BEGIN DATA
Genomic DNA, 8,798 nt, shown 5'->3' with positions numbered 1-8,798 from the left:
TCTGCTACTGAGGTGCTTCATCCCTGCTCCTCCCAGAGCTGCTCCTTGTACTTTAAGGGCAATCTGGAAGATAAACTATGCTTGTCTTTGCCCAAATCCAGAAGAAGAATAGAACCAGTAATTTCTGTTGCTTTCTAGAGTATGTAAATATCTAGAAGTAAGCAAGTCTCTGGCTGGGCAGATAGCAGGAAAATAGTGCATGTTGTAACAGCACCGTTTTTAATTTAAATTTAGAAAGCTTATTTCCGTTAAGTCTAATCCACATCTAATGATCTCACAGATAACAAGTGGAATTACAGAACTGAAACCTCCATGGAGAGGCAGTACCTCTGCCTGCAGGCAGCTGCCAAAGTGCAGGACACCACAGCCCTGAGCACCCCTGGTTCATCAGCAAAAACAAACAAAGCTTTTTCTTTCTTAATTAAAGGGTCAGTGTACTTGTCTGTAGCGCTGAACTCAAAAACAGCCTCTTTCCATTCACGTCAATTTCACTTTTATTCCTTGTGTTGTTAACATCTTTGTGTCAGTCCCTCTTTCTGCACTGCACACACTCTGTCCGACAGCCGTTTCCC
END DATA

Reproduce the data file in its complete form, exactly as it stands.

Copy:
Genomic DNA, 8,798 nt, shown 5'->3' with positions numbered 1-8,798 from the left:
TCTGCTACTGAGGTGCTTCATCCCTGCTCCTCCCAGAGCTGCTCCTTGTACTTTAAGGGCAATCTGGAAGATAAACTATGCTTGTCTTTGCCCAAATCCAGAAGAAGAATAGAACCAGTAATTTCTGTTGCTTTCTAGAGTATGTAAATATCTAGAAGTAAGCAAGTCTCTGGCTGGGCAGATAGCAGGAAAATAGTGCATGTTGTAACAGCACCGTTTTTAATTTAAATTTAGAAAGCTTATTTCCGTTAAGTCTAATCCACATCTAATGATCTCACAGATAACAAGTGGAATTACAGAACTGAAACCTCCATGGAGAGGCAGTACCTCTGCCTGCAGGCAGCTGCCAAAGTGCAGGACACCACAGCCCTGAGCACCCCTGGTTCATCAGCAAAAACAAACAAAGCTTTTTCTTTCTTAATTAAAGGGTCAGTGTACTTGTCTGTAGCGCTGAACTCAAAAACAGCCTCTTTCCATTCACGTCAATTTCACTTTTATTCCTTGTGTTGTTAACATCTTTGTGTCAGTCCCTCTTTCTGCACTGCACACACTCTGTCCGACAGCCGTTTCCC